The EU's decision on Palestinian aid

Spain and other concerned nations called for an emergency meeting of EU foreign ministers on Tuesday to discuss the issue of Palestinian aid.

The EU's decision on Palestinian aid

The backstory: Over the weekend, Gaza militants, often referred to as Hamas, launched a significant attack on Israel. This was one of the biggest breaches of Israeli territory in half a century. They fired rockets into southern Israel and broke through blockades. In response, Israel carried out airstrikes on Gaza, causing casualties of Palestinian civilians and damaging infrastructure. Since then, there have been over 1,500 deaths, and there are reports of over 100 people kidnapped.

The US is backing Israel by providing weapons, while Saudi Arabia is calling for de-escalating the situation. In the West Bank, protests erupted, leading to Palestinian casualties. Israel has officially declared war on Hamas, pledging to eliminate their hideouts. But, the blockade continues to restrict Palestinians' ability to leave the conflict zone.

More recently: The EU, known for its humanitarian efforts, faced a dilemma. On Monday, EU Commissioner Oliver Varhelyi said on social media that there would be an immediate suspension of payments in the €691 million (US$730 million) Palestinian development aid program. But it seems he overstepped a bit with this announcement. Another commissioner, Janez Lenarcic, said that humanitarian aid would continue without interruption. Several member-states were surprised by the announcement, upset that they hadn’t been consulted. 

UN Secretary-General Antonio Guterres had a talk with European Council President Charles Michel, expressing deep concern over the situation, and Michel said that the decision couldn’t be made without member-state support, according to an EU official. They also clarified that the EU’s aid to Palestine is meant for those civilians who reject Hamas. A few hours later, the EU seemed to backpedal from the statement, saying the aid would be under review.

Spain's second deputy prime minister, Yolanda Diaz, criticized the suspension of aid, saying it was a departure from Europe's founding principles. In response to the rising tension, Spain and other concerned nations called for an emergency meeting of EU foreign ministers on Tuesday to discuss the issue of Palestinian aid. France had already said it didn’t support suspending aid, and Ireland reaffirmed its commitment to providing humanitarian assistance to Palestinian civilians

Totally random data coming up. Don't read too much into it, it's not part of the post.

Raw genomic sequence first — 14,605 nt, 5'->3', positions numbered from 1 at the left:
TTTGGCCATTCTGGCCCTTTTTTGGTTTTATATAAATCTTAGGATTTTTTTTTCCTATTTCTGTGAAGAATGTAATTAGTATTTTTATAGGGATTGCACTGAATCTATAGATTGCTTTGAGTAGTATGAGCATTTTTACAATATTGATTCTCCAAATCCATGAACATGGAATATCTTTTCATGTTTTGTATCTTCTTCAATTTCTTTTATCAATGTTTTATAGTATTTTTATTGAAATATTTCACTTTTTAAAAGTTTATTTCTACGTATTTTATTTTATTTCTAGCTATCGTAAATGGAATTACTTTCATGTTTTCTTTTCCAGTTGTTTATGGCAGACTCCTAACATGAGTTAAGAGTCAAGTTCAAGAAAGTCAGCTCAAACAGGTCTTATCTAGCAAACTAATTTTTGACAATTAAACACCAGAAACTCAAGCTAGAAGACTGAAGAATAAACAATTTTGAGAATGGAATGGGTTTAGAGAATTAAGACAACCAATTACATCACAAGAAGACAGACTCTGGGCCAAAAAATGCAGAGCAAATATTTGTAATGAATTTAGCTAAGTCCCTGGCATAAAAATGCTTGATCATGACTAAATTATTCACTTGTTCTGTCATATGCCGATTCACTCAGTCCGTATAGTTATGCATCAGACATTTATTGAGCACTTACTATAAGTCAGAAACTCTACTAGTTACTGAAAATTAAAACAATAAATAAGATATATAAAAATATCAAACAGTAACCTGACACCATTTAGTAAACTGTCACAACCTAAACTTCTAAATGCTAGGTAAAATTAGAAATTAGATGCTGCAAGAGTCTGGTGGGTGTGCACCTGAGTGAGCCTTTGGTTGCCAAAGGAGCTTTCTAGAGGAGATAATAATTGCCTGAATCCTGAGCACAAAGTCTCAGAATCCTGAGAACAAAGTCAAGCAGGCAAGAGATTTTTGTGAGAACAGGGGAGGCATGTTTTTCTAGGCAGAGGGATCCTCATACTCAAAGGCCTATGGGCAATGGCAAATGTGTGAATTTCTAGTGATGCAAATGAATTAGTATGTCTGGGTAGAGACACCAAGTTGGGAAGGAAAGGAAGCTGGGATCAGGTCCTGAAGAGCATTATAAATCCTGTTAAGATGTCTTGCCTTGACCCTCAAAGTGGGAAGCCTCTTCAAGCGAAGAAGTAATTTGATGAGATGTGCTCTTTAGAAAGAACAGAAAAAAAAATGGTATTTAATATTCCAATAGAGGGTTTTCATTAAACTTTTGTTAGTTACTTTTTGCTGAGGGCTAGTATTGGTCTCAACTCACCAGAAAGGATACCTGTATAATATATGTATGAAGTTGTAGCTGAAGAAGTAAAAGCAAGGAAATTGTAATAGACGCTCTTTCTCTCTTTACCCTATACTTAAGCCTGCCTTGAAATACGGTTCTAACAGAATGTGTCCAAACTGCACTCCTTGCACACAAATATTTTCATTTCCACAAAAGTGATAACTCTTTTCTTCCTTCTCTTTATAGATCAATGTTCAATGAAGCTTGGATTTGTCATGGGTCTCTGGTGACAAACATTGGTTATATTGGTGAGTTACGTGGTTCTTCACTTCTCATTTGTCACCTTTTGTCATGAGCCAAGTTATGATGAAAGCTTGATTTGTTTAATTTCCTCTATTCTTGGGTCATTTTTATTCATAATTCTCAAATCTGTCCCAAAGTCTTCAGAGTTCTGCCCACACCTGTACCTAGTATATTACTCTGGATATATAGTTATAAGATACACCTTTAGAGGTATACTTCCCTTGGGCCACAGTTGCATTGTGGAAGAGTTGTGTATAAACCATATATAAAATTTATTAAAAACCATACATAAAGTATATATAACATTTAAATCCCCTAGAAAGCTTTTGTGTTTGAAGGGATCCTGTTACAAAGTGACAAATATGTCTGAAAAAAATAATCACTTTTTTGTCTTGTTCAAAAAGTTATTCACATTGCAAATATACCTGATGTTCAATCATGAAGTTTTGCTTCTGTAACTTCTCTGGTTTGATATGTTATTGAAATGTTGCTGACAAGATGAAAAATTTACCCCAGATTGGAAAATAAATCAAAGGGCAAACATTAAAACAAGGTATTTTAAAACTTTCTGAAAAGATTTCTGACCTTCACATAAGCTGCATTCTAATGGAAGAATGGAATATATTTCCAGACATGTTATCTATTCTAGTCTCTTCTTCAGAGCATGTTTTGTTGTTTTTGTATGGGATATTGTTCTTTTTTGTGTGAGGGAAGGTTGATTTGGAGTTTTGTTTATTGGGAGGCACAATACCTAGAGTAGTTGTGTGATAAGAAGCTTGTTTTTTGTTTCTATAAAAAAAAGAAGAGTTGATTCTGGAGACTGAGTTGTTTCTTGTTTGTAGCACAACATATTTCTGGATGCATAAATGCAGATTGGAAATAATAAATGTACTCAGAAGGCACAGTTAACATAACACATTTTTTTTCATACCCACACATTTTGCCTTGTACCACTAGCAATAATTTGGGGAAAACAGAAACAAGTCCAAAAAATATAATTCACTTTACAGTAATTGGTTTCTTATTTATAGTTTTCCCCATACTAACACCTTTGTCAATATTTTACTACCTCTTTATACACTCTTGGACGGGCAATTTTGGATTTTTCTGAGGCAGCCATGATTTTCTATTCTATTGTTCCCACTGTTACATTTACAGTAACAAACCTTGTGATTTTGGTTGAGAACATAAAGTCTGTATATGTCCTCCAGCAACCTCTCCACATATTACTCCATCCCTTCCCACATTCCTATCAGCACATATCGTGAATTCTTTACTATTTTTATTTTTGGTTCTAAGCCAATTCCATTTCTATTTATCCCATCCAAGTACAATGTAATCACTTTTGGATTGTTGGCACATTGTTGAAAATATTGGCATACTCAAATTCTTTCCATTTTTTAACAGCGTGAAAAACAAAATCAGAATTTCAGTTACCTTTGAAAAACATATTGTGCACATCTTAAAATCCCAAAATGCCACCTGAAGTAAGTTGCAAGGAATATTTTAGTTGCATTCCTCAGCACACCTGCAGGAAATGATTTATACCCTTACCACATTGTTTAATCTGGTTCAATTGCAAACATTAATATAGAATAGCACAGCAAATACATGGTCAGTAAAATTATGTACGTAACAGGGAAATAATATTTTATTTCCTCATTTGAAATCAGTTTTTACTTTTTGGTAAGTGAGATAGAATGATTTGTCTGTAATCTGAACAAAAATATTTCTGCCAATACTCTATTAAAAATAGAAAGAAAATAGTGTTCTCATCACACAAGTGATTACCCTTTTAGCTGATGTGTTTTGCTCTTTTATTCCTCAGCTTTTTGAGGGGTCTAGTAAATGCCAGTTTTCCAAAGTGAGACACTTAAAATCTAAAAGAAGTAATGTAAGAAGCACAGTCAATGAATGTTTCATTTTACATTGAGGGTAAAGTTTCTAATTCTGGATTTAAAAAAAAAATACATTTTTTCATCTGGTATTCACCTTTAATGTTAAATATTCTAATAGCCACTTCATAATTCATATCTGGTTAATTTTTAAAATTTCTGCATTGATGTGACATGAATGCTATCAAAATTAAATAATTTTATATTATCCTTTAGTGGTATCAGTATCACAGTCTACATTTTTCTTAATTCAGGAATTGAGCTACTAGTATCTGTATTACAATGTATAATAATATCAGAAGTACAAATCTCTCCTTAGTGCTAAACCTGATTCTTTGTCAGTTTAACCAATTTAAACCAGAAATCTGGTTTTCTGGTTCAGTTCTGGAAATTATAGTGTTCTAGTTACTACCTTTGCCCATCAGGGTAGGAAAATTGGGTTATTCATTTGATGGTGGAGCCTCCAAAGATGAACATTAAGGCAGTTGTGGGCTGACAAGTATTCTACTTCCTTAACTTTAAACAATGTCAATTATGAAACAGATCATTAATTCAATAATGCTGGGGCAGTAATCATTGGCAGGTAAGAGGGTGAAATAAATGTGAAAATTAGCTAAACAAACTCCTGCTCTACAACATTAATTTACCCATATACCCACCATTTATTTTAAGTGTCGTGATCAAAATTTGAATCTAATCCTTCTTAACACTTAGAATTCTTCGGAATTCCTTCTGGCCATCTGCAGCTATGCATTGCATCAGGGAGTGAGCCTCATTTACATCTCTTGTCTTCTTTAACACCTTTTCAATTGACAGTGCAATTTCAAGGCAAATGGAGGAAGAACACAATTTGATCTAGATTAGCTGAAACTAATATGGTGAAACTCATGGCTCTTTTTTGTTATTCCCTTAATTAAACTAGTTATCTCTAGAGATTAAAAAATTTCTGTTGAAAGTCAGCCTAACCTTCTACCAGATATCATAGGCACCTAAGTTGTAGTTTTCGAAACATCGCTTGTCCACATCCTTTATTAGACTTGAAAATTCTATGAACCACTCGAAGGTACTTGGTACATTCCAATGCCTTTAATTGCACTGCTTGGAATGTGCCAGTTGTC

The development: On Tuesday, the EU made it clear that there wouldn’t be any suspension to aid for Palestinian civilians, with chief diplomat Josep Borrell saying the “overwhelming majority” of member states were in favor of continued support. He also said the EU would be able to review the funding to ensure that none of it was benefiting Hamas and only went to support Palestinian civilians.

On the other hand, Denmark and Sweden both announced they would be suspending their independent aid programs to Palestine, with Denmark saying it would thoroughly review the program to make sure none of the funding went to terrorist organizations.

Borrell also said on Tuesday that some of Israel’s moves since the attack have broken international law. For example, Israel’s decision to cut of water, electricity and other supplies to the whole of Gaza is against the law, according to Borrell.

Key comments: 

"The scale of terror and brutality against Israel and its people is a turning point," said Oliver Varhelyi, the European Commissioner for Neighbourhood and Enlargement, in a post on social media. "There can be no business as usual."

"Our understanding is that there is no legal basis for a unilateral decision of this kind by an individual Commissioner and we do not support a suspension of aid," said a spokesperson for Ireland's foreign ministry.

“In this emergency situation, we are once again scrutinizing not only our development cooperation but also our humanitarian assistance, in close consultation with the United Nations,” said German foreign minister Annalena Baerbock. “We agree, however, that it would be quite wrong at this point in time to halt vital humanitarian assistance for the civilian population. Millions of people, including many children, in the Palestinian territories depend on us for the provision of food, water and medicines.”

“Israel has the right to defend [itself], but it has to be done accordingly with international law, humanitarian law, and some decisions are contrary to international law,” Josep Borrell said after a meeting of EU foreign affairs ministers in Muscat. “Some of the actions – and the United Nations has already said that – [such] as cutting water, cutting electricity, cutting food to a mass of civilian people is against international law.”

“The whole region is at a tipping point. The violence must stop. My message to all sides is unequivocal: the laws of war must be upheld,” said the UN humanitarian chief Martin Griffiths. “Those held captive must be treated humanely. Hostages must be released without delay. Throughout hostilities, civilians and civilian infrastructure must be protected. Civilians must be allowed to leave for safer areas.